Next step is agreeing on time line, quality standards, level of your intervention, authority and accountability. This step is vital as this would be the baseline for further verification of work. Delegate the task and not the method to accomplish it. Let your team member will decide that. This makes the member to take personal initiative which gives him sense of contribution. It is important to express confidence on member’s work, your availability for support, and your appreciation during progress.

Get involved

Another important step is staying involved at the level agreed. Maintain open lines of communication. Checking too often or not getting involved will create negative impact. Revisit the frequency of communication based on the situation and negotiate.

Review

Review the work done (not the method) in the agreed time interval and give positive and corrective feedbacks. If you’re not satisfied with the progress, don’t immediately take the project back. Continue to work with the member and ensure they perceive the project as their responsibility. After the final result delivery, take necessary initiative to fulfill the agreed reward.

Variations in Situational Leadership®


This post is continuation of earlier posts – What is Situational Leadership® means? , Knowing and switching Leadership styles. In the earlier post on Situational Leadership®, we reviewed Hersey & Blanchard’s Situational Leadership® Model and its key components.

Few points on History

In the late 1960s, Ken Blanchard & Paul Hersey came up with breakthrough Situational Leadership® model. After almost 20-25 years, in 1985, Blanchard and the his associates (who founded Ken Blanchard Companies) came up with variations to earlier Situational Leadership® model and called it as Situational Leadership® II (acronym: SLII®).

Hersey founded The Center for Leadership Studies which provides training in Situational Leadership® whereas Ken Blanchard’s Ken Blanchard Companies provides training and focuses on SLII®.

Let us review earlier variations within Situational Leadership® before touching SLII®.

Follower’s Maturity Level Vs Development Level

Maturity levels are used in the original version of the life-cycle theory of leadership. This was the one used to explain follower’s readiness level for Situational Leadership® in earlier post.

Overtime, H & B changed maturity levels to development levels as the word – ‘maturity’ seen as somewhat inappropriate as wide usage of this leadership model. Also, the development level is goal or task specific and not to be confused with person’s skills. The development levels (denoted by D) correspond with S levels the same way the older M levels did.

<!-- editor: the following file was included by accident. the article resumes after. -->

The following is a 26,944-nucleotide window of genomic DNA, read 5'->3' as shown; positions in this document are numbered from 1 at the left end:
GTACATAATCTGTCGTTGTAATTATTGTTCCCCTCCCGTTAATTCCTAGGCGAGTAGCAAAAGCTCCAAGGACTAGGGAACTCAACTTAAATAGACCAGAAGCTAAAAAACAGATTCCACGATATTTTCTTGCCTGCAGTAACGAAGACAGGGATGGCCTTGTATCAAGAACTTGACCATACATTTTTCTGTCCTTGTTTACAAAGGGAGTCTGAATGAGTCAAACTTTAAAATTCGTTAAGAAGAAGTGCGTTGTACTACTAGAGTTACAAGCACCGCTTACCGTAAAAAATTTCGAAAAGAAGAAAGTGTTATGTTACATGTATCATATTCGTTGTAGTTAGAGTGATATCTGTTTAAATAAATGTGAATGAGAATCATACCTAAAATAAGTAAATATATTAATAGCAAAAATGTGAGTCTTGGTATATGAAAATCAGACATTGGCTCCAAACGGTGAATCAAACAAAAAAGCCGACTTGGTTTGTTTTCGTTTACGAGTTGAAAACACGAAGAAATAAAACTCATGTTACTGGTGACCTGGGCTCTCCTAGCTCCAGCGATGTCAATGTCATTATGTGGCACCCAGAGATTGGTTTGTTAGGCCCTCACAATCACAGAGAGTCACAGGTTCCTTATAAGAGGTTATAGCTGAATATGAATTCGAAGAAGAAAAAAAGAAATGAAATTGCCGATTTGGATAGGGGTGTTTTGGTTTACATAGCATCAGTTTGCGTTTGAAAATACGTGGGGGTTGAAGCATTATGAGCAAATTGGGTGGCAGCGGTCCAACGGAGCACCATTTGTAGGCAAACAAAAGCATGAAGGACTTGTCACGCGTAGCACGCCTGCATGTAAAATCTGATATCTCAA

Follower behavior competent vs commitment

Also, the identification of Follower’s maturity level based Skill & Will behavior is changed to Competence & Commitment behavior without changing the underlying meaning.

Competence—the follower’s ability/knowledge/skills to do a particular task; and
Commitment—the follower’s willingness and confidence to do a particular task.

Competence and commitment of followers varies according to skill levels. As followers’ skills develop they move up from D1 to D4.

As far as the Leadership styles are concerned – task and relationship behavior used to identify the leadership styles are changed to directive & supportive behavior. This also pretty much renaming of earlier words and not much change in the meaning.

Directive Behaviorexplaining what each follower is to do, as well as when, where, and how tasks are to be accomplished & its a one-way communication; and

Supportive Behaviorextending help to complete a task and facilitating behaviors.

The match between S levels and D levels are

S1 -> D1 ,S2 -> D2 ,S3 -> D3,S4 -> D4

Situational Leadership 2

SLII® – the Purpose & Goal

SLII® is more practical approach to leadership style switching based on task and follower’s development level on that task. It provides more meaningful name to development levels & partnering between leaders and followers for effective outcome.

The key concept of SLII® model is – It is not something you do to people; it is something you do with them. And its main purposes are to

1. Open up communication—increase the frequency and quality of conversations about performance and development
2. Help others develop competence and commitment
3. Teach others how to provide their own direction and support

SLII® also follows leadership switching depends on the task & its goal is to match the leadership style that is appropriate to an individual’s development level at each stage of development on a specific goal or task.

What is SLII®?

SLII® defines three important skills for an effective leader. An effective situational leader is able to use three skills:

1. Diagnosis: Assess the follower’s development level

2. Flexibility: using a variety of leadership styles comfortably

3. Partnering for Performance: reaching agreements with individuals about their development level and the leadership style they need to help them achieve individual and organization goals